As a songwriter and performer, I think there’s nothing better than actually getting on a stage and plying my craft. But as a teacher, there’s nothing better than to see the results of my work, as a student stands on a stage for the first time.
Mentoring can take so many different forms in creative arts. Some of the most productive things can come out of a casual chat over coffee rather than a formal session. Just a quiet word from the right person has been like gold sometimes, reassuring me that my path is true. I’ve found particular people who’ve been wonderful in assisting me in areas that I didn’t have that much knowledge in, such as finance and bookkeeping, understanding how the live music industry can be radically different in non english speaking countries and the never-ending ferris wheel of public liability insurance.
Sometimes it’s been as simple as an exchange of networks or as complex as a full “how to” on a particular area – but I suggest don’t feel compelled to act on all advice given! In my opinion, the best mentors always will say “well, that’s my thoughts but it’s your decision”, rather than “you must do this”!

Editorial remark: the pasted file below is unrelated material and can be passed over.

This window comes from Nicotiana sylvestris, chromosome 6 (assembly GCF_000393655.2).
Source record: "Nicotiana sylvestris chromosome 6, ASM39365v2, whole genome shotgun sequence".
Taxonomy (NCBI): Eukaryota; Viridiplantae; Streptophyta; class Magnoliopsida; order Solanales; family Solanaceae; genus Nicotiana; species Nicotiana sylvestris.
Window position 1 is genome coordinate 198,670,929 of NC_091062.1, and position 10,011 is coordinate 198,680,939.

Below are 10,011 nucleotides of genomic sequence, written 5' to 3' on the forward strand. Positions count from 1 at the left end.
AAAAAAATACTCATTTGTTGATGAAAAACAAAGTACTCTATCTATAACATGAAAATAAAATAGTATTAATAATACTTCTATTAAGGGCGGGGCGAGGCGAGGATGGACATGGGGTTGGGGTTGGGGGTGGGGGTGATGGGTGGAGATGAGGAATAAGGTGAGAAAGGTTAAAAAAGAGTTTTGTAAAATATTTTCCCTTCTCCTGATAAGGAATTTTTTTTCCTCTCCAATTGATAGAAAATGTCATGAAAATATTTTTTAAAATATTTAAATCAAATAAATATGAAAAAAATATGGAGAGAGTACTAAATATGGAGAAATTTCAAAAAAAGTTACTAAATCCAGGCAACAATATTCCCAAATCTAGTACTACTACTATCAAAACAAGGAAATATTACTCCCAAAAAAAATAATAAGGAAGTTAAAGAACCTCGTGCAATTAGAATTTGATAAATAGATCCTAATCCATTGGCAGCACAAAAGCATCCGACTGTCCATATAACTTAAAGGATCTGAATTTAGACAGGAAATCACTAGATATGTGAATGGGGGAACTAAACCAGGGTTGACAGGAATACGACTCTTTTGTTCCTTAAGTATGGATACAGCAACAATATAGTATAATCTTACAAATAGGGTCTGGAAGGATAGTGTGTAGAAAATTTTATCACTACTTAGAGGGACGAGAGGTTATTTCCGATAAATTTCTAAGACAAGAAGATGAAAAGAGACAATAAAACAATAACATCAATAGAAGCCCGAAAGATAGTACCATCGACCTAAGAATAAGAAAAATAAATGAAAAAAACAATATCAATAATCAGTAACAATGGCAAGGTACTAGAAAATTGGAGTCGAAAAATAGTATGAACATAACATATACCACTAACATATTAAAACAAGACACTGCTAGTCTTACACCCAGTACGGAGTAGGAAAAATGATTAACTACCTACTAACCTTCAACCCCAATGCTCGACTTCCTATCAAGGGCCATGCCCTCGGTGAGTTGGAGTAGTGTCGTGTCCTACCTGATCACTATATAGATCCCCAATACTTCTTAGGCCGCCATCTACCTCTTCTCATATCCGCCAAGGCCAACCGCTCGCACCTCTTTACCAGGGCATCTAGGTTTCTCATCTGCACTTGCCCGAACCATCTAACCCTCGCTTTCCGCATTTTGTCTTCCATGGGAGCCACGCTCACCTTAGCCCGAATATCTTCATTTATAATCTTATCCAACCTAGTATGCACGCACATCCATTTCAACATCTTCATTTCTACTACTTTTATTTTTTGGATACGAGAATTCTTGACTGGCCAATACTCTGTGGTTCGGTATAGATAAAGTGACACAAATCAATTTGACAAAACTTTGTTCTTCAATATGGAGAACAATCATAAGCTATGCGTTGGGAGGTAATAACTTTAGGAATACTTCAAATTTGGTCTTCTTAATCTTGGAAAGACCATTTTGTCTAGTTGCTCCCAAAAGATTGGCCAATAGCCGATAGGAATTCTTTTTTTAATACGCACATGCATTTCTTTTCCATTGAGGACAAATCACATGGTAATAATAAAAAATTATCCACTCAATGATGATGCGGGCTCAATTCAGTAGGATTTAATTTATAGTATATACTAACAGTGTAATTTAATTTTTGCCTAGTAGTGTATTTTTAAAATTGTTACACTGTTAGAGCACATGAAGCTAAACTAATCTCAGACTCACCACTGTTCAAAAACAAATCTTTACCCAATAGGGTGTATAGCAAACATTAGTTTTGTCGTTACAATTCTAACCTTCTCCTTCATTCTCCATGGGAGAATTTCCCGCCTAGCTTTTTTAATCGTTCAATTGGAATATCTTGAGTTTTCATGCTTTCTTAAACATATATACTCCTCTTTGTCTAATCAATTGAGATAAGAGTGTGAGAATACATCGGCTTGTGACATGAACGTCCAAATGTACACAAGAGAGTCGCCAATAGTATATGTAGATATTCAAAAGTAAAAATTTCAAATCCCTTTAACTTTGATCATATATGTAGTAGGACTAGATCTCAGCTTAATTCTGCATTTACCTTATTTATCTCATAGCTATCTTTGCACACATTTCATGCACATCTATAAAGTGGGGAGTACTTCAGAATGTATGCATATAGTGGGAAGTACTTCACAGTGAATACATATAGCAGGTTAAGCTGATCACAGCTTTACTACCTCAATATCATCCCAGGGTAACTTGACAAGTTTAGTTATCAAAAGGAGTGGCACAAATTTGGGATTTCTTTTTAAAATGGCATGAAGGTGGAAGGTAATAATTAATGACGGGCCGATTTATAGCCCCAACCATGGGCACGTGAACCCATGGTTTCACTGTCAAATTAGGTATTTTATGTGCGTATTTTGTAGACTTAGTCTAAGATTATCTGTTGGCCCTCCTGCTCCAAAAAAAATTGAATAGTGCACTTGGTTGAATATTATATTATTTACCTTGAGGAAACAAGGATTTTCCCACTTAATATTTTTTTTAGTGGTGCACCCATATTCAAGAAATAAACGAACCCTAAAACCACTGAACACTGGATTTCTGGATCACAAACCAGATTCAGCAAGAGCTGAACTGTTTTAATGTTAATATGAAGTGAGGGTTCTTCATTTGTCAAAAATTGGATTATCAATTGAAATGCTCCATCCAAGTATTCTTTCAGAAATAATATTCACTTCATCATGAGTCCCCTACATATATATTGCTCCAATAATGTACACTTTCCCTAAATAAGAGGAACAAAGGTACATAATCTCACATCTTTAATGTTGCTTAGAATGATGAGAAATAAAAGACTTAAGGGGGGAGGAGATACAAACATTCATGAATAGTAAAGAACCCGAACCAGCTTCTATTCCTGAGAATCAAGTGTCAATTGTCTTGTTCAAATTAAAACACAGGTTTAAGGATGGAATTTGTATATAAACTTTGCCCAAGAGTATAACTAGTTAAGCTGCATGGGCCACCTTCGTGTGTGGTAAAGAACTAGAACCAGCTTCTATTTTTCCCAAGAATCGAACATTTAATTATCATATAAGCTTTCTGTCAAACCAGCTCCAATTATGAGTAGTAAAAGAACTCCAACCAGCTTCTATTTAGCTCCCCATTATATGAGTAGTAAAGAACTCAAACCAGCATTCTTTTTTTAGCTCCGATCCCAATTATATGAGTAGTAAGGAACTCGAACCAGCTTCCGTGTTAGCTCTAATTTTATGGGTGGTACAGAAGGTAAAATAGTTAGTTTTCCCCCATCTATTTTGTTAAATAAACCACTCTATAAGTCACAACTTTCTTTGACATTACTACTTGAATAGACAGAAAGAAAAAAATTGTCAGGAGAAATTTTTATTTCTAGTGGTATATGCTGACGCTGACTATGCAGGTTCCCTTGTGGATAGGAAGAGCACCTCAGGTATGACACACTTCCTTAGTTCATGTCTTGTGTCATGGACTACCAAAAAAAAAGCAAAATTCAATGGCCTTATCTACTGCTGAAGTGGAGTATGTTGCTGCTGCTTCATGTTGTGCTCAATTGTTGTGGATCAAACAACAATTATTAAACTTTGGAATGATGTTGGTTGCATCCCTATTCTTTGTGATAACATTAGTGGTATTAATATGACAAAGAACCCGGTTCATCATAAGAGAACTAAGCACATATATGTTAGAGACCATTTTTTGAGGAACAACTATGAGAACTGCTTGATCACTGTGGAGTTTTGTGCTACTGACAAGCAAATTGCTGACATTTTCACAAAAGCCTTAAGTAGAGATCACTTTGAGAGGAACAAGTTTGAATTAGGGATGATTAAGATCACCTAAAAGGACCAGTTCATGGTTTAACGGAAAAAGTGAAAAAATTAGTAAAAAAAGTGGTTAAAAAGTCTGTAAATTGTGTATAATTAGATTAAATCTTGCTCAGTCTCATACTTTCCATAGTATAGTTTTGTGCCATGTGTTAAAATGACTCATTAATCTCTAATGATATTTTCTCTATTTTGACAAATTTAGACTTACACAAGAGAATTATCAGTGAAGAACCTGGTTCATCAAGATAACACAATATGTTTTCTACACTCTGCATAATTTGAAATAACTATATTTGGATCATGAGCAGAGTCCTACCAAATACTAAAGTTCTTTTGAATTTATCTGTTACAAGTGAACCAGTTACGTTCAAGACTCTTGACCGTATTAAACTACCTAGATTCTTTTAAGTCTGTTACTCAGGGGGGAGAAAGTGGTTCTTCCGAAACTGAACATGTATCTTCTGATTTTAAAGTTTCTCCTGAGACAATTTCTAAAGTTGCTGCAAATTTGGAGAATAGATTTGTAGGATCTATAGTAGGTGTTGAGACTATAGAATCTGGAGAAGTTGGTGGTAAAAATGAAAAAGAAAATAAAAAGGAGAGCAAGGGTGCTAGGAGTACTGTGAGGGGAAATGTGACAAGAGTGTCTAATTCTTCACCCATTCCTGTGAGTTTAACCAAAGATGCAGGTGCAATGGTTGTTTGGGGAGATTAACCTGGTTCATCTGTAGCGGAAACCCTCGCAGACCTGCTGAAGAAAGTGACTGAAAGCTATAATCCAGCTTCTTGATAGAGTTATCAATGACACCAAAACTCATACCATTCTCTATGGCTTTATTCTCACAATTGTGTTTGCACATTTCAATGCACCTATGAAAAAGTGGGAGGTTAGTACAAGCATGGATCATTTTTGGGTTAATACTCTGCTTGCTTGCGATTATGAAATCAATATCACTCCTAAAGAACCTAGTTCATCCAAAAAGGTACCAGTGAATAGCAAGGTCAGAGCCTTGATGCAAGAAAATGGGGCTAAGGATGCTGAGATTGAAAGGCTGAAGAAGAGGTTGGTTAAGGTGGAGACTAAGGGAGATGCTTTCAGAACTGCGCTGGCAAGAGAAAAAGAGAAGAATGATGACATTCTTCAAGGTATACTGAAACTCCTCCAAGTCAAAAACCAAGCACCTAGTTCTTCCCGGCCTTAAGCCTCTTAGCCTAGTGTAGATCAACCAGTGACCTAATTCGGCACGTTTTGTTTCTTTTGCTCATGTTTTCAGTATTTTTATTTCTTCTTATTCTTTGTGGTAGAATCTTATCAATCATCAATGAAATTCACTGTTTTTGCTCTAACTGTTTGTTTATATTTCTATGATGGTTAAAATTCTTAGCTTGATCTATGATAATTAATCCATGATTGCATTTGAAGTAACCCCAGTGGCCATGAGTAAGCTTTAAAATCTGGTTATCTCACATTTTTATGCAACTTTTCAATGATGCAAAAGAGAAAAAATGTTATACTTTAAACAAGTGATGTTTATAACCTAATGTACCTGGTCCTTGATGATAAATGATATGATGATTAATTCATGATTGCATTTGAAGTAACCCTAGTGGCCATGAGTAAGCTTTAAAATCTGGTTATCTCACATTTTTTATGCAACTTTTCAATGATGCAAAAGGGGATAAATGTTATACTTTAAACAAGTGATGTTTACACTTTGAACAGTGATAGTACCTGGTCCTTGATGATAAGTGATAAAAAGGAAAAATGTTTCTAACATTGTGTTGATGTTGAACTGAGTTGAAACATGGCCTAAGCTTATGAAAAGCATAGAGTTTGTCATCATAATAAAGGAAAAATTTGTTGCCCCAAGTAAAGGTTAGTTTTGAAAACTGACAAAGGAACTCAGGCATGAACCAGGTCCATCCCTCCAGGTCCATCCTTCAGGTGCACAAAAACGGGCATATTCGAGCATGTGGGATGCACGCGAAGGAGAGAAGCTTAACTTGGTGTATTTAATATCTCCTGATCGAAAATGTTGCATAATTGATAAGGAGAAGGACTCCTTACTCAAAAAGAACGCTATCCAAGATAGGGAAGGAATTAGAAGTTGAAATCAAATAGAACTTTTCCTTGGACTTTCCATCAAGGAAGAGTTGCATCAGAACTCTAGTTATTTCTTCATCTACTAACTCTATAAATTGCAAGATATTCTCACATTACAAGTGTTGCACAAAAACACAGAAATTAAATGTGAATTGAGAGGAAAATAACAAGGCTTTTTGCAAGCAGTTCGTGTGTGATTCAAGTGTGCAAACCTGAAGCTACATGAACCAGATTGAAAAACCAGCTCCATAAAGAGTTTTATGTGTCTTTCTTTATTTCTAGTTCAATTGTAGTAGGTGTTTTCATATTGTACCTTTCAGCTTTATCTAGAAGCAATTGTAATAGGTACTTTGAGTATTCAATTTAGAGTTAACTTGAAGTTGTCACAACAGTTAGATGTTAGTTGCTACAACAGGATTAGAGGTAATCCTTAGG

No matter how you go about it, it’s important. Singer/songwriters are for the most part involved in a solitary existence, both a creators and performers. We stand on the stage alone, singing songs we wrote alone. Outside input, particularly from folks who’ve done or are still doing similar things can be gold!
Recently, I had the joy of mentoring one of my students Cassie O’Keefe. We played on the same bill at Casbah Cafe’s regular Women Songwriters’ night in Hobart and it was (as Cassie put it) her first grown up gig. Yes, she made mistakes but she carried herself onstage with honesty and dignity and has learned a great deal from the experience.
At 17, this girl has a wonderful future ahead of her as a performer and songwriter and if you’re in Hobart next month, Cassie will be playing again at Casbah Cafe on Thursday 11th July.
For me, mentors have been a part of my entire life and have taken many guises. I attribute a lot of my success to good advice and assistance from people who have and still care about my professional development. I’m interested in hearing your stories about mentoring too – let me know what you think. For me it’s the stuff that makes the road just that much easier and makes my world go round.
Take care and see you soon,